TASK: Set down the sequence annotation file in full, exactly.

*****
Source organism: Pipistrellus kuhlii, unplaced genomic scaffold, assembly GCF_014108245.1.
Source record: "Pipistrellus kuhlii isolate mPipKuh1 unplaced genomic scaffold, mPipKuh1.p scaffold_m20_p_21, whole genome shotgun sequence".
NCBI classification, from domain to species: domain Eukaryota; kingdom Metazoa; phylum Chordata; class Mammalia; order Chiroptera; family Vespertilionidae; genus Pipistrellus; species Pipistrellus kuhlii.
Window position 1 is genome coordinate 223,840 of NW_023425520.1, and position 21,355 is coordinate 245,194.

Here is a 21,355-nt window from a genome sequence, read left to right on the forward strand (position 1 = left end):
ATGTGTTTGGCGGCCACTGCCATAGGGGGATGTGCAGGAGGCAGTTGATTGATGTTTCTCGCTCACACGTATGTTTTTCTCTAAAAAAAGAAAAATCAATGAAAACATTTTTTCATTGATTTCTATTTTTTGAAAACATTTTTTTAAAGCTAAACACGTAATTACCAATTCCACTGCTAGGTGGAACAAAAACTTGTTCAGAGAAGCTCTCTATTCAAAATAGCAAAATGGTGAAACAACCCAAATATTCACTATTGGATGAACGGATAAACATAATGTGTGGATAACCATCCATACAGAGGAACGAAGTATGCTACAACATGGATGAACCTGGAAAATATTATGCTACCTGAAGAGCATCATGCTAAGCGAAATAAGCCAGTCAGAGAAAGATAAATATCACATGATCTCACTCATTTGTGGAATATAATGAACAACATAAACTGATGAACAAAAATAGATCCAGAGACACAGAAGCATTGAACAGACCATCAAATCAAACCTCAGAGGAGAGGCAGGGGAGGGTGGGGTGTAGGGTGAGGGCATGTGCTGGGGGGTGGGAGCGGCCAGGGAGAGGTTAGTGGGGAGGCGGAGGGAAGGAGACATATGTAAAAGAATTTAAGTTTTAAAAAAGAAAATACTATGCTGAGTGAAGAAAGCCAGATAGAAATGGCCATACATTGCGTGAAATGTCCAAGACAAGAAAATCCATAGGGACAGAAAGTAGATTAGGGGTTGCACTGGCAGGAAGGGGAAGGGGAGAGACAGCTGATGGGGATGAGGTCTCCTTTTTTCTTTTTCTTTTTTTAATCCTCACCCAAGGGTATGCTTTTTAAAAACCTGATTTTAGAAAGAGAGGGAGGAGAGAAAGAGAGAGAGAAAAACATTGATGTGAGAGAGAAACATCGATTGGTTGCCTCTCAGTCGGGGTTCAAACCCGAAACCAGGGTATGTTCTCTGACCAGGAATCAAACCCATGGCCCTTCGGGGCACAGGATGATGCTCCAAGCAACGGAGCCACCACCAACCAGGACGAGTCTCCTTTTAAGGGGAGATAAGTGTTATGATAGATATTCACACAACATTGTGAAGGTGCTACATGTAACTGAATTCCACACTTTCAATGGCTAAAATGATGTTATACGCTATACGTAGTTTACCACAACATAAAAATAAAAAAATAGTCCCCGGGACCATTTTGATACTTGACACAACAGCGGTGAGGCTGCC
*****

Source organism: Pipistrellus kuhlii, unplaced genomic scaffold, assembly GCF_014108245.1.
Source record: "Pipistrellus kuhlii isolate mPipKuh1 unplaced genomic scaffold, mPipKuh1.p scaffold_m20_p_21, whole genome shotgun sequence".
NCBI classification, from domain to species: domain Eukaryota; kingdom Metazoa; phylum Chordata; class Mammalia; order Chiroptera; family Vespertilionidae; genus Pipistrellus; species Pipistrellus kuhlii.
Window position 1 is genome coordinate 223,840 of NW_023425520.1, and position 21,355 is coordinate 245,194.

Here is a 21,355-nt window from a genome sequence, read left to right on the forward strand (position 1 = left end):
ATGTGTTTGGCGGCCACTGCCATAGGGGGATGTGCAGGAGGCAGTTGATTGATGTTTCTCGCTCACACGTATGTTTTTCTCTAAAAAAAGAAAAATCAATGAAAACATTTTTTCATTGATTTCTATTTTTTGAAAACATTTTTTTAAAGCTAAACACGTAATTACCAATTCCACTGCTAGGTGGAACAAAAACTTGTTCAGAGAAGCTCTCTATTCAAAATAGCAAAATGGTGAAACAACCCAAATATTCACTATTGGATGAACGGATAAACATAATGTGTGGATAACCATCCATACAGAGGAACGAAGTATGCTACAACATGGATGAACCTGGAAAATATTATGCTACCTGAAGAGCATCATGCTAAGCGAAATAAGCCAGTCAGAGAAAGATAAATATCACATGATCTCACTCATTTGTGGAATATAATGAACAACATAAACTGATGAACAAAAATAGATCCAGAGACACAGAAGCATTGAACAGACCATCAAATCAAACCTCAGAGGAGAGGCAGGGGAGGGTGGGGTGTAGGGTGAGGGCATGTGCTGGGGGGTGGGAGCGGCCAGGGAGAGGTTAGTGGGGAGGCGGAGGGAAGGAGACATATGTAAAAGAATTTAAGTTTTAAAAAAGAAAATACTATGCTGAGTGAAGAAAGCCAGATAGAAATGGCCATACATTGCGTGAAATGTCCAAGACAAGAAAATCCATAGGGACAGAAAGTAGATTAGGGGTTGCACTGGCAGGAAGGGGAAGGGGAGAGACAGCTGATGGGGATGAGGTCTCCTTTTTTCTTTTTCTTTTTTTAATCCTCACCCAAGGGTATGCTTTTTAAAAACCTGATTTTAGAAAGAGAGGGAGGAGAGAAAGAGAGAGAGAAAAACATTGATGTGAGAGAGAAACATCGATTGGTTGCCTCTCAGTCGGGGTTCAAACCCGAAACCAGGGTATGTTCTCTGACCAGGAATCAAACCCATGGCCCTTCGGGGCACAGGATGATGCTCCAAGCAACGGAGCCACCACCAACCAGGACGAGTCTCCTTTTAAGGGGAGATAAGTGTTATGATAGATATTCACACAACATTGTGAAGGTGCTACATGTAACTGAATTCCACACTTTCAATGGCTAAAATGATGTTATACGCTATACGTAGTTTACCACAACATAAAAATAAAAAAATAGTCCCCGGGACCATTTTGATACTTGACACAACAGCGGTGAGGCTGCC